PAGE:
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I was intrigued by the "Nature" aspect of the citation within the citation, because Nature, although periodically publishing crap (e.g. stress induction of somatic stem cells, since retracted in a big scandal), usually publishes real science papers. In following it up, no scientific analysis in presented in the Nature citation as suggested, but only a News and Comment article which, as part of a much longer text, cites Fuchs as one of many people attempting to modify quantum theory. In fact, the News and Comment cites a prior News and Comment. which does much the same sort of thing, creating an strange-type of non-quantum entanglement I guess.

This was a brief reference by a journalist, not a scientist, probably just to generate a chatty type of column. But this just illustrates the danger of even this- it will be used to validate theories in the absence of any data just due to a citation of the existence of the theory in a "real" scientific journal.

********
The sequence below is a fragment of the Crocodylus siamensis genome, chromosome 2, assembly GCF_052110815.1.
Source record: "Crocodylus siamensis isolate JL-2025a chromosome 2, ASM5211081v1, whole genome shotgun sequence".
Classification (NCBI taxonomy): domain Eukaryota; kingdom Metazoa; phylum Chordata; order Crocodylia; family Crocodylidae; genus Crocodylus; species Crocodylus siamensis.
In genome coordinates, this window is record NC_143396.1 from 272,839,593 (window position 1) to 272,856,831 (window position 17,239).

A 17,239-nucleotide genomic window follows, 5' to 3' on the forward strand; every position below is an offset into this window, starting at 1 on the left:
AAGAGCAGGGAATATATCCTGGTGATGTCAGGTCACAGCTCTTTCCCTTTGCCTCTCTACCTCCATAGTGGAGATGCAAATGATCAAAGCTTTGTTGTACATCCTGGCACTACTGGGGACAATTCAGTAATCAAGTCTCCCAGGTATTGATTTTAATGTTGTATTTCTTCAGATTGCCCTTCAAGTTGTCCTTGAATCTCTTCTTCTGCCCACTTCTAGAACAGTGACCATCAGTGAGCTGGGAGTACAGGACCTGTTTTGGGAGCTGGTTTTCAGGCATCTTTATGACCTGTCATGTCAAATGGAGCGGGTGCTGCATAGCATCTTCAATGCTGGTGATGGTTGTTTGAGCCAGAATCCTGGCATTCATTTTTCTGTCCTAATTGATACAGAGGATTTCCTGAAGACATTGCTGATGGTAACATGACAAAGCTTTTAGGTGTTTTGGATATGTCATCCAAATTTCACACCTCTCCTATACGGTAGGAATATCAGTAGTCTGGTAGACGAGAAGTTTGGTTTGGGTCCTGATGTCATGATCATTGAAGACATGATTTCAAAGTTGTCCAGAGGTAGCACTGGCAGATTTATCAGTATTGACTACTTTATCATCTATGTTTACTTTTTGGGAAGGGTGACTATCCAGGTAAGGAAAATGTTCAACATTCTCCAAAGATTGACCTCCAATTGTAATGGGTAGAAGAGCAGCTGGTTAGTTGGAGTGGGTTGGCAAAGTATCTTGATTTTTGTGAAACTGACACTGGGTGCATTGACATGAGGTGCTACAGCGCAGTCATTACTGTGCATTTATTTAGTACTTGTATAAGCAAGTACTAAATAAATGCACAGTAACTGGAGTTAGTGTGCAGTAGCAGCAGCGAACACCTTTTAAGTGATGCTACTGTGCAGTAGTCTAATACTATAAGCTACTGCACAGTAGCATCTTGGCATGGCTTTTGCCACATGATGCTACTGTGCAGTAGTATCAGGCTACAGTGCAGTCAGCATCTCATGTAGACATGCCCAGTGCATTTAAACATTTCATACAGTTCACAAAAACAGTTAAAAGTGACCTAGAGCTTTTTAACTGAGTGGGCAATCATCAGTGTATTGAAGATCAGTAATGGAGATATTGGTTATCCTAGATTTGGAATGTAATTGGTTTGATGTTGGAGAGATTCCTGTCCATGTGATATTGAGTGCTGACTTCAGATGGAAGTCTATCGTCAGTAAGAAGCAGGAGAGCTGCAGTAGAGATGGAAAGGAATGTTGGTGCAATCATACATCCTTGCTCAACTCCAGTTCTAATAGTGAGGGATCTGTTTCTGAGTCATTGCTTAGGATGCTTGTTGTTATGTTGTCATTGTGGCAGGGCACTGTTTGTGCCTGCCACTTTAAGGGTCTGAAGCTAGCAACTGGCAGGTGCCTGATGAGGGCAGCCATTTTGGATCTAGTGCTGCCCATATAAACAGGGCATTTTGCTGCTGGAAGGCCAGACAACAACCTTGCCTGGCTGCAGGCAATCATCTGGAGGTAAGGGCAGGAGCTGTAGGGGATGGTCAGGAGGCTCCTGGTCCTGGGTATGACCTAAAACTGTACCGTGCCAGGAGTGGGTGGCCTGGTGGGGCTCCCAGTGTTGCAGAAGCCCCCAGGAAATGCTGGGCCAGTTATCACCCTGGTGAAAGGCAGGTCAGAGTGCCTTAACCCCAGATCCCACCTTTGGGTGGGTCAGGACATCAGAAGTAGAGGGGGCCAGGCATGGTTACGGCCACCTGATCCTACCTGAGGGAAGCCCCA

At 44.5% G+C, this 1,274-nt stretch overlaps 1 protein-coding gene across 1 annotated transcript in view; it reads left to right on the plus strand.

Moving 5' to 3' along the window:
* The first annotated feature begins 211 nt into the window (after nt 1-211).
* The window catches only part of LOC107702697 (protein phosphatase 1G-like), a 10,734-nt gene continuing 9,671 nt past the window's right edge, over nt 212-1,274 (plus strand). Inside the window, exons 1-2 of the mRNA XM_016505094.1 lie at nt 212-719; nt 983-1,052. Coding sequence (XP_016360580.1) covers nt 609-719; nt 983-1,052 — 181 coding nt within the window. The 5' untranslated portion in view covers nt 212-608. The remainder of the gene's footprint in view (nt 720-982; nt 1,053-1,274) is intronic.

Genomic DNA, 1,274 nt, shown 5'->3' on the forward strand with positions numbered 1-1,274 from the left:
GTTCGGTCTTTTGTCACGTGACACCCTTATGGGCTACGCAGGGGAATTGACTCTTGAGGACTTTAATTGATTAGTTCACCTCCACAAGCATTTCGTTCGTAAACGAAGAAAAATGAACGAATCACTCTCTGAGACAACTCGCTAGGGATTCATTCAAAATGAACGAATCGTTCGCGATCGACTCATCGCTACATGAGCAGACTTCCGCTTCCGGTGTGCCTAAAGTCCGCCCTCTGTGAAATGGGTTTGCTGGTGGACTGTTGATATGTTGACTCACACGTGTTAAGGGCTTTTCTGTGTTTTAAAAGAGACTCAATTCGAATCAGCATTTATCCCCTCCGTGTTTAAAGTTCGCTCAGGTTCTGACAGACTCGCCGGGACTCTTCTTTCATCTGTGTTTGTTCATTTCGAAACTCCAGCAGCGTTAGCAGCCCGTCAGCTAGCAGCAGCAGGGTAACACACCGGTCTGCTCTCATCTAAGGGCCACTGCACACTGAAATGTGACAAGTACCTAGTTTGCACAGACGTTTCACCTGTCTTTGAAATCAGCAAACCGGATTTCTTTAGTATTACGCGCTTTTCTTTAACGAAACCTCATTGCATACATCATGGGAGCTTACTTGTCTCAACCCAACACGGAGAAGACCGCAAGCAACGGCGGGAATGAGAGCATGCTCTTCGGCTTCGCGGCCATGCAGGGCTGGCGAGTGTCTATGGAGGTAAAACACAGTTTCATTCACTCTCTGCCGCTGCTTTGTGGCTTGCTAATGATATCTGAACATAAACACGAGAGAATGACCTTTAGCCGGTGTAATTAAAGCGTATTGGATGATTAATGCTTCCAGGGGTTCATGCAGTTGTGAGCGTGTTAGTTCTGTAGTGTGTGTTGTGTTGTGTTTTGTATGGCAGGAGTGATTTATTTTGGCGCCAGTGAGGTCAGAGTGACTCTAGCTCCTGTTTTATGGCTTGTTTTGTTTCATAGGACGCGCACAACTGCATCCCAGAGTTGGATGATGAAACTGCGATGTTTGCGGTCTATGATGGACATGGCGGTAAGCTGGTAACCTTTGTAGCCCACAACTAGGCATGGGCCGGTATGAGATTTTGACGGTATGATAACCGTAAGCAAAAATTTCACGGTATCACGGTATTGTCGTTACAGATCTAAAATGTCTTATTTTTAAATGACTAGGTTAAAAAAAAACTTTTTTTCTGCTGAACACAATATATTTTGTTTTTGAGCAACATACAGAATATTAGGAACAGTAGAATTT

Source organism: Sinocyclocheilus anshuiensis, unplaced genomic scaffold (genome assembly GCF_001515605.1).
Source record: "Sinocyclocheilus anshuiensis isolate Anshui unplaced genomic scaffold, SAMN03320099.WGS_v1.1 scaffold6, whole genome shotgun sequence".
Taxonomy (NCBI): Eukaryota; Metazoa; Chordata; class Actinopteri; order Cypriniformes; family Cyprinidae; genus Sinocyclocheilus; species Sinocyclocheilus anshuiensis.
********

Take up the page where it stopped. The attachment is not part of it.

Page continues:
By the way- even the Nature news article is from 2013, hardly "new." And much of it refers to papers in 2001.

Last edited by Giordano; 5th December 2015 at 12:01 PM.
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Old 5th December 2015, 12:03 PM   #9
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Originally Posted by Giordano View Post
One can explain anything if one postulates non-existent effects. In math there is a concept of a power series in which one can duplicate the shape of almost any curve by using enough terms and exponents, but power series are not based on nor help one understand the basis of, a given physical reality. So the ability to duplicate an event by implicating effects and entities that do not exist or are insufficient to account for the event does not provide a viable explanation for it.
Epicycles, again?
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Old 5th December 2015, 12:14 PM   #10
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Generally, this is not a place to put out non-research based articles from a column that is not peer evaluated. That kind of source tends to get squashed - real peer researched and well established sources tend to dominate. Not sure why (joke)but actual hard core, well researched and experimented/mathmaticed tends to do much better here...........